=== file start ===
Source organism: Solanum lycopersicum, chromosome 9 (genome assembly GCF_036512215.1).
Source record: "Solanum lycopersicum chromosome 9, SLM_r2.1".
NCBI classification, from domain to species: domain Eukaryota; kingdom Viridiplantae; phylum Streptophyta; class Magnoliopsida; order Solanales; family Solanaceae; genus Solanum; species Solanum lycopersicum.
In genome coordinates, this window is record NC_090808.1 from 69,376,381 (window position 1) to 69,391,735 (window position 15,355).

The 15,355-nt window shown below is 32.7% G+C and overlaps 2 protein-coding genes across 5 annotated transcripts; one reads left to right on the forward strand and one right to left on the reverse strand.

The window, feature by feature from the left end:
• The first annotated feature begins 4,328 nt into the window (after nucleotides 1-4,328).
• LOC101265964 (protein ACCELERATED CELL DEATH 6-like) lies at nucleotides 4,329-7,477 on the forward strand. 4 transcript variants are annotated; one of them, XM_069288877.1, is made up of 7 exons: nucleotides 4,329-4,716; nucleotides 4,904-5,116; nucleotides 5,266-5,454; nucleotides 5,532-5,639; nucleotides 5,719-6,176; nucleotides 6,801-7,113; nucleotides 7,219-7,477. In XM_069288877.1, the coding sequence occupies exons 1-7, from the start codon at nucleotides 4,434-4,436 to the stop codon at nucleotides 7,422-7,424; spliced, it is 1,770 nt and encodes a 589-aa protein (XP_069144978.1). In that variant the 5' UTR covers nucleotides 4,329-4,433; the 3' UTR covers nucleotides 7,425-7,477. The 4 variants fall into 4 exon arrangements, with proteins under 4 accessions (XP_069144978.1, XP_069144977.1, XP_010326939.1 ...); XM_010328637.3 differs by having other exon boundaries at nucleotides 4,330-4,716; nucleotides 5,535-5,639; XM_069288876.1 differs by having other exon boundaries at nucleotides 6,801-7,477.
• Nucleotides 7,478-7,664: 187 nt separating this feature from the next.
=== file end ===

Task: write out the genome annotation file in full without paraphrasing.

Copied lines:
Source organism: Solanum lycopersicum, chromosome 9 (genome assembly GCF_036512215.1).
Source record: "Solanum lycopersicum chromosome 9, SLM_r2.1".
NCBI classification, from domain to species: domain Eukaryota; kingdom Viridiplantae; phylum Streptophyta; class Magnoliopsida; order Solanales; family Solanaceae; genus Solanum; species Solanum lycopersicum.
In genome coordinates, this window is record NC_090808.1 from 69,376,381 (window position 1) to 69,391,735 (window position 15,355).

The 15,355-nt window shown below is 32.7% G+C and overlaps 2 protein-coding genes across 5 annotated transcripts; one reads left to right on the forward strand and one right to left on the reverse strand.

The window, feature by feature from the left end:
• The first annotated feature begins 4,328 nt into the window (after nucleotides 1-4,328).
• LOC101265964 (protein ACCELERATED CELL DEATH 6-like) lies at nucleotides 4,329-7,477 on the forward strand. 4 transcript variants are annotated; one of them, XM_069288877.1, is made up of 7 exons: nucleotides 4,329-4,716; nucleotides 4,904-5,116; nucleotides 5,266-5,454; nucleotides 5,532-5,639; nucleotides 5,719-6,176; nucleotides 6,801-7,113; nucleotides 7,219-7,477. In XM_069288877.1, the coding sequence occupies exons 1-7, from the start codon at nucleotides 4,434-4,436 to the stop codon at nucleotides 7,422-7,424; spliced, it is 1,770 nt and encodes a 589-aa protein (XP_069144978.1). In that variant the 5' UTR covers nucleotides 4,329-4,433; the 3' UTR covers nucleotides 7,425-7,477. The 4 variants fall into 4 exon arrangements, with proteins under 4 accessions (XP_069144978.1, XP_069144977.1, XP_010326939.1 ...); XM_010328637.3 differs by having other exon boundaries at nucleotides 4,330-4,716; nucleotides 5,535-5,639; XM_069288876.1 differs by having other exon boundaries at nucleotides 6,801-7,477.
• Nucleotides 7,478-7,664: 187 nt separating this feature from the next.